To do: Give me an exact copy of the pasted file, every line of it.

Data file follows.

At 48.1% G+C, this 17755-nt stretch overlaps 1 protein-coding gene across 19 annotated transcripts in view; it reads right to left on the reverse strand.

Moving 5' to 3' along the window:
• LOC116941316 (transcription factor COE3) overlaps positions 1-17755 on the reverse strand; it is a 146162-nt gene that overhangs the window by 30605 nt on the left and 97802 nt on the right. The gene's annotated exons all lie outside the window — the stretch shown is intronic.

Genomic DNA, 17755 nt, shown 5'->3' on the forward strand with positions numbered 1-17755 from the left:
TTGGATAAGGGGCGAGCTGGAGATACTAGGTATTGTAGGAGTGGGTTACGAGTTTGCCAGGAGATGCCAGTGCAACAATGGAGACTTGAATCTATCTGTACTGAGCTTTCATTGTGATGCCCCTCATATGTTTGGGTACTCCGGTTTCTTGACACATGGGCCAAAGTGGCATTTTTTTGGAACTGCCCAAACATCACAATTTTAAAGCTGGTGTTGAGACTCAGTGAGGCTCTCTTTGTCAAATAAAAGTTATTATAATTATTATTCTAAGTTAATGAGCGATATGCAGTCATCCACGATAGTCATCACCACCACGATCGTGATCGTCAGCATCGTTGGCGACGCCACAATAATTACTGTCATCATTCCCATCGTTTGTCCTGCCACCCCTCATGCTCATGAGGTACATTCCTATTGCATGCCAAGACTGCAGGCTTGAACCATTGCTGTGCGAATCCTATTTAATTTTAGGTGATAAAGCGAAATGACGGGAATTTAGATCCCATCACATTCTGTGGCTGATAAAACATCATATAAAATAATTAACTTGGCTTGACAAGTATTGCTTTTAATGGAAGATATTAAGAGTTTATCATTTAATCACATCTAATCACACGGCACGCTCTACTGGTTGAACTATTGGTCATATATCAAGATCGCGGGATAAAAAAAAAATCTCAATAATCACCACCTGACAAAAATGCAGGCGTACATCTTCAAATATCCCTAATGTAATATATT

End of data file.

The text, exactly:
At 48.1% G+C, this 17755-nt stretch overlaps 1 protein-coding gene across 19 annotated transcripts in view; it reads right to left on the reverse strand.

Moving 5' to 3' along the window:
• LOC116941316 (transcription factor COE3) overlaps positions 1-17755 on the reverse strand; it is a 146162-nt gene that overhangs the window by 30605 nt on the left and 97802 nt on the right. The gene's annotated exons all lie outside the window — the stretch shown is intronic.

Genomic DNA, 17755 nt, shown 5'->3' on the forward strand with positions numbered 1-17755 from the left:
TTGGATAAGGGGCGAGCTGGAGATACTAGGTATTGTAGGAGTGGGTTACGAGTTTGCCAGGAGATGCCAGTGCAACAATGGAGACTTGAATCTATCTGTACTGAGCTTTCATTGTGATGCCCCTCATATGTTTGGGTACTCCGGTTTCTTGACACATGGGCCAAAGTGGCATTTTTTTGGAACTGCCCAAACATCACAATTTTAAAGCTGGTGTTGAGACTCAGTGAGGCTCTCTTTGTCAAATAAAAGTTATTATAATTATTATTCTAAGTTAATGAGCGATATGCAGTCATCCACGATAGTCATCACCACCACGATCGTGATCGTCAGCATCGTTGGCGACGCCACAATAATTACTGTCATCATTCCCATCGTTTGTCCTGCCACCCCTCATGCTCATGAGGTACATTCCTATTGCATGCCAAGACTGCAGGCTTGAACCATTGCTGTGCGAATCCTATTTAATTTTAGGTGATAAAGCGAAATGACGGGAATTTAGATCCCATCACATTCTGTGGCTGATAAAACATCATATAAAATAATTAACTTGGCTTGACAAGTATTGCTTTTAATGGAAGATATTAAGAGTTTATCATTTAATCACATCTAATCACACGGCACGCTCTACTGGTTGAACTATTGGTCATATATCAAGATCGCGGGATAAAAAAAAAATCTCAATAATCACCACCTGACAAAAATGCAGGCGTACATCTTCAAATATCCCTAATGTAATATATT